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Saturday, November 19, 2016

The Glass Bottom Boat (1966)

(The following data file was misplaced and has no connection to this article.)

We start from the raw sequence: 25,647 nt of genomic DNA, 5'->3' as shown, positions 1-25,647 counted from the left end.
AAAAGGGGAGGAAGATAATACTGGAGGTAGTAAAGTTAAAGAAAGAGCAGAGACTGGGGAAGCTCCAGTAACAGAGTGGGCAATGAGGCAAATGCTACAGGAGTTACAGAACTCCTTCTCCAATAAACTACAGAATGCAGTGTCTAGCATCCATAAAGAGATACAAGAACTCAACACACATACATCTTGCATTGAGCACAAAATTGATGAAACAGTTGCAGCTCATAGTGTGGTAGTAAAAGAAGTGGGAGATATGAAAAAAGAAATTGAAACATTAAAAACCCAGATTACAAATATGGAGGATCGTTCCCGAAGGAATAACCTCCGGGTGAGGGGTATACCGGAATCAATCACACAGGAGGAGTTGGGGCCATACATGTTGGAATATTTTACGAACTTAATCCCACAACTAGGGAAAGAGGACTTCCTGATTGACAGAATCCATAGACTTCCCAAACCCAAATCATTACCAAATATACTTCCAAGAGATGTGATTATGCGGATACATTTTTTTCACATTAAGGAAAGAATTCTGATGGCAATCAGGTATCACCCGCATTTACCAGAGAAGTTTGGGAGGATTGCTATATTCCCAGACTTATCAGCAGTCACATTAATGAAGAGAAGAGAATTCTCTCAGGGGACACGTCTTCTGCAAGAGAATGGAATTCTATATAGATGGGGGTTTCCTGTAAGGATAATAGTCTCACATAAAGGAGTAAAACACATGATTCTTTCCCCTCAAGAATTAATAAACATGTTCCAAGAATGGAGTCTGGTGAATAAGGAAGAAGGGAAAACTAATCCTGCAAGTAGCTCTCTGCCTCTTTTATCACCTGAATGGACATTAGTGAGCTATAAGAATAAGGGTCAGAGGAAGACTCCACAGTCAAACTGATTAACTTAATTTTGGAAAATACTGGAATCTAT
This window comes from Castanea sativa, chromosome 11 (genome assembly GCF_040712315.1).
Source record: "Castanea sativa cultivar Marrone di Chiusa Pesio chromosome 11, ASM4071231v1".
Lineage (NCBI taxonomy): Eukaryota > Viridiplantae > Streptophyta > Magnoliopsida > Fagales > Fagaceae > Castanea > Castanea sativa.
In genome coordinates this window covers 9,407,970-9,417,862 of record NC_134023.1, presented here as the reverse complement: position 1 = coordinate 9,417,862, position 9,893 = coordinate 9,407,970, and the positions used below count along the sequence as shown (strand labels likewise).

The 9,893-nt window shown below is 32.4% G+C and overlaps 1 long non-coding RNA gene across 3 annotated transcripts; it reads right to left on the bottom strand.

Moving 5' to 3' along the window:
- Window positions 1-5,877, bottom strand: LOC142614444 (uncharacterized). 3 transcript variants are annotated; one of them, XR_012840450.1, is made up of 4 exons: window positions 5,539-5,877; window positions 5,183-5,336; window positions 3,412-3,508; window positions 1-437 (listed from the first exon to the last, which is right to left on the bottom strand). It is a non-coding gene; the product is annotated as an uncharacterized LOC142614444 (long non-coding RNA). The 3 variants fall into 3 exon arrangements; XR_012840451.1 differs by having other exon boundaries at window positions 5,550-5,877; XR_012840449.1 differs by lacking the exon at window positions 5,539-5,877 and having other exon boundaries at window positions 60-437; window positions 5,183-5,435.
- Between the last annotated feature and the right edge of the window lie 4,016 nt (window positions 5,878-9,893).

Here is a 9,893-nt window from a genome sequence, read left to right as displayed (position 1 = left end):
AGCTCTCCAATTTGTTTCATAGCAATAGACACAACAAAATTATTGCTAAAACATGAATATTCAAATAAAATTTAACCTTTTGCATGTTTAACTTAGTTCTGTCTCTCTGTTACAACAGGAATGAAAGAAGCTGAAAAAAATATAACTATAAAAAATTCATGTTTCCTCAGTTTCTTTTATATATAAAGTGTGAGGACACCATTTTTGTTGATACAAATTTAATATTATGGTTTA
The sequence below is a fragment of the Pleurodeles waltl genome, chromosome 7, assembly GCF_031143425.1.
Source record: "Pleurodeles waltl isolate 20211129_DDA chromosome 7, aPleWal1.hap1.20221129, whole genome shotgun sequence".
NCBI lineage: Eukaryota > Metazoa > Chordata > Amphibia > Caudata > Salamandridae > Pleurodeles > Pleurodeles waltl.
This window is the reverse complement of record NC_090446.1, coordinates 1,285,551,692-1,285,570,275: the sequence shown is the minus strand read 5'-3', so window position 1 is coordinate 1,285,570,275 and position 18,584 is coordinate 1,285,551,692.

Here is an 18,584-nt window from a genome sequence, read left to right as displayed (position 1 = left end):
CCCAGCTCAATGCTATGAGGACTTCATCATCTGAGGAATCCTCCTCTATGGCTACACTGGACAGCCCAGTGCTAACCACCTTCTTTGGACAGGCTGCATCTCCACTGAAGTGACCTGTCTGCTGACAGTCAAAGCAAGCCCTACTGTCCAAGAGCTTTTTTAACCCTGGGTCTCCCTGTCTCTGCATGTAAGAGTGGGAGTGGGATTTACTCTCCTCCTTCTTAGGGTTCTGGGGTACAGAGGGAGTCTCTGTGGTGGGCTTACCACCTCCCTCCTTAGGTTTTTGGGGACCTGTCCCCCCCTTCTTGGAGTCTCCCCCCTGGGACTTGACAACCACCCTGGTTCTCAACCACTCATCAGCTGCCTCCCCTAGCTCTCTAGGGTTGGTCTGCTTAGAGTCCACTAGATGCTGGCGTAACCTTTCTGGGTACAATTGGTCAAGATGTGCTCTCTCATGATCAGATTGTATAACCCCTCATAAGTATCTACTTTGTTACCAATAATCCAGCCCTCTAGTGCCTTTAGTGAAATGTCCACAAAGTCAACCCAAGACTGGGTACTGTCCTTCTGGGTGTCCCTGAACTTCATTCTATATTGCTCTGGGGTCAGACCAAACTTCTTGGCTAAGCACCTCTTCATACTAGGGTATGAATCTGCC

An attractive widow (Doris Day) working at an aeronautics research think tank catches the eye of a top executive (Rod Taylor) at the top secret laboratory. However, it isn't long before suspicion falls upon her as a spy working for the Russians. Directed by Frank Tashlin (THE GIRL CAN'T HELP IT) who brings his requisite cartoonist's sensibility to the satiric proceedings. Day once again shows why audiences adored her in the 60s though truth to tell, she was getting a bit mature for parts like this. Thankfully, since she's playing a widow, at least they didn't saddle her down with kids. The film's comedic highlight is a farcical cocktail party with Dom De Luise as a wimpy American working for the Soviets and Paul Lynde as security officer going undercover in drag. The film's obvious slapstick gags and broad humor may not be to everyone's liking but for fans of Day and/or Tashlin, it's a tasty cocktail. With Arthur Godfrey, Dick Martin (LAUGH IN), Eric Fleming, Edward Andrews, John McGiver, Ellen Corby, Elisabeth Fraser, Robert Vaughn (as Napoleon Solo) and Alice Pearce and George Tobias doing a riff on the couple they played on TV's BEWITCHED.     

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